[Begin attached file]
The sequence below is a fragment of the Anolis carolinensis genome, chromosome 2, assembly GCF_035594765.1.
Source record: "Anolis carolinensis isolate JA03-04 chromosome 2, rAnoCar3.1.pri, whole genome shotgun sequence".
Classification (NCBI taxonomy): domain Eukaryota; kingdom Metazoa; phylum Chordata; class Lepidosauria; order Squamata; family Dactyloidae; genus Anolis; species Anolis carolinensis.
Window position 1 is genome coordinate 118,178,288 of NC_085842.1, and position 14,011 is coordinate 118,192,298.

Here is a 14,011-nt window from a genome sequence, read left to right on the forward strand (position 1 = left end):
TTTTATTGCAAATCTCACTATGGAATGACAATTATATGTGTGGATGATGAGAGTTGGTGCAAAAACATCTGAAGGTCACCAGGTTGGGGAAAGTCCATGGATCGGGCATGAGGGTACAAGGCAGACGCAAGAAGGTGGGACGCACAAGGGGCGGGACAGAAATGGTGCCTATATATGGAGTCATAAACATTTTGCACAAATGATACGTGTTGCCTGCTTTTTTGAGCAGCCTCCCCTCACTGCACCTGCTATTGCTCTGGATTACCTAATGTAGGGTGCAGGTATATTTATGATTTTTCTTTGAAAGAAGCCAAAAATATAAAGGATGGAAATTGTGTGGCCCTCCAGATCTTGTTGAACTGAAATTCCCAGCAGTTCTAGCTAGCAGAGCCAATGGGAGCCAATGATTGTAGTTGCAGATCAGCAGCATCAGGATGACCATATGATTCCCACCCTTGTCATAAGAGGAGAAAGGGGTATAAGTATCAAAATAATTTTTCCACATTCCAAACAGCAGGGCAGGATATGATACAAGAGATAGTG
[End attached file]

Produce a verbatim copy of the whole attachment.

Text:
The sequence below is a fragment of the Anolis carolinensis genome, chromosome 2, assembly GCF_035594765.1.
Source record: "Anolis carolinensis isolate JA03-04 chromosome 2, rAnoCar3.1.pri, whole genome shotgun sequence".
Classification (NCBI taxonomy): domain Eukaryota; kingdom Metazoa; phylum Chordata; class Lepidosauria; order Squamata; family Dactyloidae; genus Anolis; species Anolis carolinensis.
Window position 1 is genome coordinate 118,178,288 of NC_085842.1, and position 14,011 is coordinate 118,192,298.

Here is a 14,011-nt window from a genome sequence, read left to right on the forward strand (position 1 = left end):
TTTTATTGCAAATCTCACTATGGAATGACAATTATATGTGTGGATGATGAGAGTTGGTGCAAAAACATCTGAAGGTCACCAGGTTGGGGAAAGTCCATGGATCGGGCATGAGGGTACAAGGCAGACGCAAGAAGGTGGGACGCACAAGGGGCGGGACAGAAATGGTGCCTATATATGGAGTCATAAACATTTTGCACAAATGATACGTGTTGCCTGCTTTTTTGAGCAGCCTCCCCTCACTGCACCTGCTATTGCTCTGGATTACCTAATGTAGGGTGCAGGTATATTTATGATTTTTCTTTGAAAGAAGCCAAAAATATAAAGGATGGAAATTGTGTGGCCCTCCAGATCTTGTTGAACTGAAATTCCCAGCAGTTCTAGCTAGCAGAGCCAATGGGAGCCAATGATTGTAGTTGCAGATCAGCAGCATCAGGATGACCATATGATTCCCACCCTTGTCATAAGAGGAGAAAGGGGTATAAGTATCAAAATAATTTTTCCACATTCCAAACAGCAGGGCAGGATATGATACAAGAGATAGTG